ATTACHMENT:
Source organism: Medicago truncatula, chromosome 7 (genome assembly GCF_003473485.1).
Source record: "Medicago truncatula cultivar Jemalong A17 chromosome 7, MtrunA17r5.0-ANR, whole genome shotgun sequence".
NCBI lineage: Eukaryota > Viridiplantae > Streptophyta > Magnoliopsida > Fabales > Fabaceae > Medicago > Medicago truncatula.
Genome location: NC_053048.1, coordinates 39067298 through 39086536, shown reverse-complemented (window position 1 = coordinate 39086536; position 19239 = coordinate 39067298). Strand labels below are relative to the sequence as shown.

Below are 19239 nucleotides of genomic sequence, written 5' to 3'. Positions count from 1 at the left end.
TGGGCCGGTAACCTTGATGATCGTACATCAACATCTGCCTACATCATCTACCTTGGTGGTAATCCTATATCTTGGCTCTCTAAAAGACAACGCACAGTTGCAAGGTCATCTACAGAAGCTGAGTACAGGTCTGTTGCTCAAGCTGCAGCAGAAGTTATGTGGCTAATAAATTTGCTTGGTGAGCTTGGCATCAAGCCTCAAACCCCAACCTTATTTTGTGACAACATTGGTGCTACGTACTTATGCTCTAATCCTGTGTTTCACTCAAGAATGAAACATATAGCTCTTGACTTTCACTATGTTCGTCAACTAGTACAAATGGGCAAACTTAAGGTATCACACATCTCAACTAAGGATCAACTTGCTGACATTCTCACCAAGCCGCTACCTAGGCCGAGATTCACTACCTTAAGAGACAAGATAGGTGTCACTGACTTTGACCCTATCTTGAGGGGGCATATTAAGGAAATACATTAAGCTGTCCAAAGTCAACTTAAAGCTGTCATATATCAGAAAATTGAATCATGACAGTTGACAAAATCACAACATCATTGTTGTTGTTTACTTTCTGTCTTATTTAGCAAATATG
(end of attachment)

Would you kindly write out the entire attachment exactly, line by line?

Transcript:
Source organism: Medicago truncatula, chromosome 7 (genome assembly GCF_003473485.1).
Source record: "Medicago truncatula cultivar Jemalong A17 chromosome 7, MtrunA17r5.0-ANR, whole genome shotgun sequence".
NCBI lineage: Eukaryota > Viridiplantae > Streptophyta > Magnoliopsida > Fabales > Fabaceae > Medicago > Medicago truncatula.
Genome location: NC_053048.1, coordinates 39067298 through 39086536, shown reverse-complemented (window position 1 = coordinate 39086536; position 19239 = coordinate 39067298). Strand labels below are relative to the sequence as shown.

Below are 19239 nucleotides of genomic sequence, written 5' to 3'. Positions count from 1 at the left end.
TGGGCCGGTAACCTTGATGATCGTACATCAACATCTGCCTACATCATCTACCTTGGTGGTAATCCTATATCTTGGCTCTCTAAAAGACAACGCACAGTTGCAAGGTCATCTACAGAAGCTGAGTACAGGTCTGTTGCTCAAGCTGCAGCAGAAGTTATGTGGCTAATAAATTTGCTTGGTGAGCTTGGCATCAAGCCTCAAACCCCAACCTTATTTTGTGACAACATTGGTGCTACGTACTTATGCTCTAATCCTGTGTTTCACTCAAGAATGAAACATATAGCTCTTGACTTTCACTATGTTCGTCAACTAGTACAAATGGGCAAACTTAAGGTATCACACATCTCAACTAAGGATCAACTTGCTGACATTCTCACCAAGCCGCTACCTAGGCCGAGATTCACTACCTTAAGAGACAAGATAGGTGTCACTGACTTTGACCCTATCTTGAGGGGGCATATTAAGGAAATACATTAAGCTGTCCAAAGTCAACTTAAAGCTGTCATATATCAGAAAATTGAATCATGACAGTTGACAAAATCACAACATCATTGTTGTTGTTTACTTTCTGTCTTATTTAGCAAATATG